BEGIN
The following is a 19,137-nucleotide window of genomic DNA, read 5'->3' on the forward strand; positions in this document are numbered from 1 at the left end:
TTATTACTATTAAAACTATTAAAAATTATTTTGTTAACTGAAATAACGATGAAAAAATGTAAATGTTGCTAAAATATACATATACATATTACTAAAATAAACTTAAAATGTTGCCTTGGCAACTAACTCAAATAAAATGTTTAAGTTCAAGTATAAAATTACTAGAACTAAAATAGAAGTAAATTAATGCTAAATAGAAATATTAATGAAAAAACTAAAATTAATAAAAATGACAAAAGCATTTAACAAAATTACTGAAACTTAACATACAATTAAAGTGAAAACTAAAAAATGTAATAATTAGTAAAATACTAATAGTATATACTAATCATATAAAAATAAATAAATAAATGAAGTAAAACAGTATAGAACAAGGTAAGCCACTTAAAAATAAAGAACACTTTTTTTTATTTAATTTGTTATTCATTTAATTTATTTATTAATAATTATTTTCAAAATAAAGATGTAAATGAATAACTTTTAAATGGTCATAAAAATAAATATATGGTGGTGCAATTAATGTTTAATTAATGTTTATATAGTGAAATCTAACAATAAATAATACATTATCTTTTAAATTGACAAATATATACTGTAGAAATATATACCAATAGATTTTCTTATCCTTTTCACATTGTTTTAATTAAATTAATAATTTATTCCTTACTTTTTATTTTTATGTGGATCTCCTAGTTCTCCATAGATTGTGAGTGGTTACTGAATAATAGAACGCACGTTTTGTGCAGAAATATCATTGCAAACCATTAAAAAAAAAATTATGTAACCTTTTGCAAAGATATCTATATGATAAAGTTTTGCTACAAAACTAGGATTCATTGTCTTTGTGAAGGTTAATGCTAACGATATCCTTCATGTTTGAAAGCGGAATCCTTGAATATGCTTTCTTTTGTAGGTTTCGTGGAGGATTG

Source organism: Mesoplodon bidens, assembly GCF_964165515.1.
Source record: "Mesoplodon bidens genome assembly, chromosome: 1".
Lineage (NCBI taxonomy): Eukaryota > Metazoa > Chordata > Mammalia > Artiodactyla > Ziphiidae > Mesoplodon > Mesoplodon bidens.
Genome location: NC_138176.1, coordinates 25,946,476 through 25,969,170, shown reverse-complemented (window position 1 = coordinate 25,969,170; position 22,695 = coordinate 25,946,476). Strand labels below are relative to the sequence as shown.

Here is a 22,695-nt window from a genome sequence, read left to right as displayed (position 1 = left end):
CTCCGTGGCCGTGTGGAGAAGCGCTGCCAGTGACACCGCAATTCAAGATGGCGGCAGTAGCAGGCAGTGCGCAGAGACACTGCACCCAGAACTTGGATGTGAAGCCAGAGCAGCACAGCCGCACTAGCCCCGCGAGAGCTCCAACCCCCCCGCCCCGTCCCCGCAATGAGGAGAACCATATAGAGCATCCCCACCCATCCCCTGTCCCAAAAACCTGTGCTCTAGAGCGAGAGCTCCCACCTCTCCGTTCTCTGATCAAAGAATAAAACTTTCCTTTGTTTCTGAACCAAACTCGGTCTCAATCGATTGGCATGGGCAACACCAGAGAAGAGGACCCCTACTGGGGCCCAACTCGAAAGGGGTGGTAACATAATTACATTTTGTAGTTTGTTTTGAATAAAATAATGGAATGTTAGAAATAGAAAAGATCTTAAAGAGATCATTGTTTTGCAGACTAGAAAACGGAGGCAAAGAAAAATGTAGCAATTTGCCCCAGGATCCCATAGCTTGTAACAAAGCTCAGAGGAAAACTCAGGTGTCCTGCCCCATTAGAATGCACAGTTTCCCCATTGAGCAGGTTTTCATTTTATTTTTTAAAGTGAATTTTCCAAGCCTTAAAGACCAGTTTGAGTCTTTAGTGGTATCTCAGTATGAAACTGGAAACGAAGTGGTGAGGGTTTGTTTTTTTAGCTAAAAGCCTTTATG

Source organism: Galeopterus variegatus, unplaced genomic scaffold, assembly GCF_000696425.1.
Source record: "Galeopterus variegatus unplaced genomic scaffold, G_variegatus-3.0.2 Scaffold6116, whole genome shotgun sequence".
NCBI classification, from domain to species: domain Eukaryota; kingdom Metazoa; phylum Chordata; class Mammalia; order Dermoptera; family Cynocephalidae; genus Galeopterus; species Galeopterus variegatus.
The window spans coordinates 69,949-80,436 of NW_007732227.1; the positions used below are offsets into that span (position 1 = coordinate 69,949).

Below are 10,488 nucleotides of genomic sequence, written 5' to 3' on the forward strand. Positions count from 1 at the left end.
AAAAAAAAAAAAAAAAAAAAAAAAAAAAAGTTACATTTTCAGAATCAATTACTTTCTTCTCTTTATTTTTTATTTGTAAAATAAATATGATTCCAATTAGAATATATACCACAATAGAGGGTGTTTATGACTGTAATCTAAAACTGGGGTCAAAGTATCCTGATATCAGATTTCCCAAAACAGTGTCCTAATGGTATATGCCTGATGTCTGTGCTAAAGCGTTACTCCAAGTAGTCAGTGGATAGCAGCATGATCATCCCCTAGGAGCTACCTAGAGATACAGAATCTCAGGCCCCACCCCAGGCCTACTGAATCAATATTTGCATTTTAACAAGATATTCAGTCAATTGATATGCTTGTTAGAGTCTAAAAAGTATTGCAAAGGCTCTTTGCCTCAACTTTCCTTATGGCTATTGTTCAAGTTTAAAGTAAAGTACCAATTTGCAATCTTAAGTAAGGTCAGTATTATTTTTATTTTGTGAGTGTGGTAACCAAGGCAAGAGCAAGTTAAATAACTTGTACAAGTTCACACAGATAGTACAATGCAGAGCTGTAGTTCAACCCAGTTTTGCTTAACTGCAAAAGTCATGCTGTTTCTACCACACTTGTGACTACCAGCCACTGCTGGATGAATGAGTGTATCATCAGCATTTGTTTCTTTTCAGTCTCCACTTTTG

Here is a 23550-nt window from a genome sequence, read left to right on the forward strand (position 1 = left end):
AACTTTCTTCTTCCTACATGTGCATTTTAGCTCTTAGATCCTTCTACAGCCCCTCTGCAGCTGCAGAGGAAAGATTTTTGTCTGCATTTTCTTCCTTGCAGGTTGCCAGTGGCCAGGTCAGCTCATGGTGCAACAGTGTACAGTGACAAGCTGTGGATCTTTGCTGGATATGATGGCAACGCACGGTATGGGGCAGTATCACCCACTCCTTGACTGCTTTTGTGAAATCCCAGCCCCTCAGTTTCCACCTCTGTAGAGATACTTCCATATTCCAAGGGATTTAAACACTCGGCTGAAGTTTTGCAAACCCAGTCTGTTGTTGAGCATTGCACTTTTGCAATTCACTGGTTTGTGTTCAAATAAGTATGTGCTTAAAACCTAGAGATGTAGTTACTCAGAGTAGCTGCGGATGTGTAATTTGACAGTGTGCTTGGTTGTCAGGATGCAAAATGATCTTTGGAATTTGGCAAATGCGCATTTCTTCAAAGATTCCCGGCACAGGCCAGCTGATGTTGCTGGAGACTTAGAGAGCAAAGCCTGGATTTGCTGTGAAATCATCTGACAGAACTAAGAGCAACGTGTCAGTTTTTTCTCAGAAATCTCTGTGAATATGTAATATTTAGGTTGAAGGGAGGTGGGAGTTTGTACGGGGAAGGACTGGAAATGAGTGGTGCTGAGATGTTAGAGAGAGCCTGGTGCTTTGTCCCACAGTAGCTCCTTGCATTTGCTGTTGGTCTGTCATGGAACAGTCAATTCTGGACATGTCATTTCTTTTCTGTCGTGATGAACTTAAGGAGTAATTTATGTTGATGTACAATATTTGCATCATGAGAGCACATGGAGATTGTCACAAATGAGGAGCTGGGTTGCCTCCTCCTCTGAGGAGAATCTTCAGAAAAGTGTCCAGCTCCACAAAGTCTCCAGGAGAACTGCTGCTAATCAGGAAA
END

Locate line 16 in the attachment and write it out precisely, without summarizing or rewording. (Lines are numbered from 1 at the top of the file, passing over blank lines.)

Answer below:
AACTTTCTTCTTCCTACATGTGCATTTTAGCTCTTAGATCCTTCTACAGCCCCTCTGCAGCTGCAGAGGAAAGATTTTTGTCTGCATTTTCTTCCTTGCAGGTTGCCAGTGGCCAGGTCAGCTCATGGTGCAACAGTGTACAGTGACAAGCTGTGGATCTTTGCTGGATATGATGGCAACGCACGGTATGGGGCAGTATCACCCACTCCTTGACTGCTTTTGTGAAATCCCAGCCCCTCAGTTTCCACCTCTGTAGAGATACTTCCATATTCCAAGGGATTTAAACACTCGGCTGAAGTTTTGCAAACCCAGTCTGTTGTTGAGCATTGCACTTTTGCAATTCACTGGTTTGTGTTCAAATAAGTATGTGCTTAAAACCTAGAGATGTAGTTACTCAGAGTAGCTGCGGATGTGTAATTTGACAGTGTGCTTGGTTGTCAGGATGCAAAATGATCTTTGGAATTTGGCAAATGCGCATTTCTTCAAAGATTCCCGGCACAGGCCAGCTGATGTTGCTGGAGACTTAGAGAGCAAAGCCTGGATTTGCTGTGAAATCATCTGACAGAACTAAGAGCAACGTGTCAGTTTTTTCTCAGAAATCTCTGTGAATATGTAATATTTAGGTTGAAGGGAGGTGGGAGTTTGTACGGGGAAGGACTGGAAATGAGTGGTGCTGAGATGTTAGAGAGAGCCTGGTGCTTTGTCCCACAGTAGCTCCTTGCATTTGCTGTTGGTCTGTCATGGAACAGTCAATTCTGGACATGTCATTTCTTTTCTGTCGTGATGAACTTAAGGAGTAATTTATGTTGATGTACAATATTTGCATCATGAGAGCACATGGAGATTGTCACAAATGAGGAGCTGGGTTGCCTCCTCCTCTGAGGAGAATCTTCAGAAAAGTGTCCAGCTCCACAAAGTCTCCAGGAGAACTGCTGCTAATCAGGAAA